• @Dan Bron Thanks for the encouragement! This has been an interesting experience, and I am intrigued by how much the site has caught my interest. – Kevin Mark Mar 26 '17 at 17:05
  • @Dan Bron I noticed your very kind comment to the "You're right" question. That sets a very good example, I feel. – Kevin Mark Mar 26 '17 at 17:28
  • I don't remember which question that is, but ok glad I got it right, at least once :) – Dan Bron Mar 26 '17 at 17:40
  • I should have said it was an answer that you commented on, by VanesaBrown – Kevin Mark Mar 26 '17 at 17:46
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It took me a while to figure this out, but here's what I figured out:

All the participants on the site share the responsibility for politeness, and the way to exercise that responsibility is by flagging and writing comments. (The moderators play a special role by making decisions about the flags.)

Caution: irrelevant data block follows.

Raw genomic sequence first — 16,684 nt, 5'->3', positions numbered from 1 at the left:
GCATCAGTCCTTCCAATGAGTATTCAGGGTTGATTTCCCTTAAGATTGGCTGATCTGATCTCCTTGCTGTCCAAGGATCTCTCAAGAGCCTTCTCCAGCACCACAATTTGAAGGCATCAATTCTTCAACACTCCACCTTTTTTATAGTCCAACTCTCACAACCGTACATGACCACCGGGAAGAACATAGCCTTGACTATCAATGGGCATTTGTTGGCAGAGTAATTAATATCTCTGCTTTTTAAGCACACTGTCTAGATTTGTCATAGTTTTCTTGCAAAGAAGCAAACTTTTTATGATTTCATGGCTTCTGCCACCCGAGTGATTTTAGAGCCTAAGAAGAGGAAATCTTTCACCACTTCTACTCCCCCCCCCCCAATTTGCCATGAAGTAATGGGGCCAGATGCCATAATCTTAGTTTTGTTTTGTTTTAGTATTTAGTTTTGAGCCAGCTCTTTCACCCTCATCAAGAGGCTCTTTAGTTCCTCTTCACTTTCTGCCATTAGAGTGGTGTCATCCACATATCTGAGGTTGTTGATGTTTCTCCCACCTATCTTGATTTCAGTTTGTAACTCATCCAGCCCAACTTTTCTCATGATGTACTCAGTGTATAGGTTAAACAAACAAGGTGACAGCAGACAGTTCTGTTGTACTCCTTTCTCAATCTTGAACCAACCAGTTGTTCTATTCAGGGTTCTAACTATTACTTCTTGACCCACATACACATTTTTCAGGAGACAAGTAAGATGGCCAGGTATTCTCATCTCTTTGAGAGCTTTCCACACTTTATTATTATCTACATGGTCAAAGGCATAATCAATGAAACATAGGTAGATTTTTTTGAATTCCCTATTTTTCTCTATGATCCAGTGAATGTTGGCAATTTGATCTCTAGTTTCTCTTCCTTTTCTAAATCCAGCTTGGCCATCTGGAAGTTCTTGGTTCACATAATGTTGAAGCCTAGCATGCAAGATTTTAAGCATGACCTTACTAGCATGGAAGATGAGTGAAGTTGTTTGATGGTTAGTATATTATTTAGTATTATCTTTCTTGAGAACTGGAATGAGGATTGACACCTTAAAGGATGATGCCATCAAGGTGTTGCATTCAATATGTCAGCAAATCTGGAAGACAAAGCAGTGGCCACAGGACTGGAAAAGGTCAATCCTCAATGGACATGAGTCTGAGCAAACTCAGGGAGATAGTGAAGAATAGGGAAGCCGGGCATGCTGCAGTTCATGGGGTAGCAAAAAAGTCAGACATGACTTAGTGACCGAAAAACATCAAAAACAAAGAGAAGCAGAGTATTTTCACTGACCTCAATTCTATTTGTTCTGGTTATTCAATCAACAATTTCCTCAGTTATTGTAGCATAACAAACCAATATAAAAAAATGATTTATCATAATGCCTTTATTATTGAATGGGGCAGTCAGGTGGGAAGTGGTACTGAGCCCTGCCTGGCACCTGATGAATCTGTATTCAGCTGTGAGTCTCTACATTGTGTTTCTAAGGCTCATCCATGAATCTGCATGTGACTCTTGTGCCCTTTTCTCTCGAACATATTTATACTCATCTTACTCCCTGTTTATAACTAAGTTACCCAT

I believe you can make flags as soon as you have 15 reputation points. It's hard to say much of anything specific without examples. Examples can be provided in a variety of ways:

  • a link
  • text copied from a problematic comment
  • a screenshot taken of a problematic comment, in context
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    @Mari-LouA - Ah, we aren't in Kansas any more. // I'm pretty sure I was still in ELU when I voted to close, wrote a comment about Meta being more appropriate, and wrote my answer. But maybe I opened the tab earlier, didn't refresh, and then my answer was somehow recorded -- I'm not sure. Maybe it was gray but I didn't notice. The difference is a little subtle. – aparente001 Mar 26 '17 at 23:13
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    In my experience rude and hostile comments are deleted without warning, explanation or apology soon after the receiving party replies. Funny, since the hostile user is also on this question asking for examples, as if evidence of their hostility to newcomers hasn't been magically erased! – Keith Mar 27 '17 at 23:39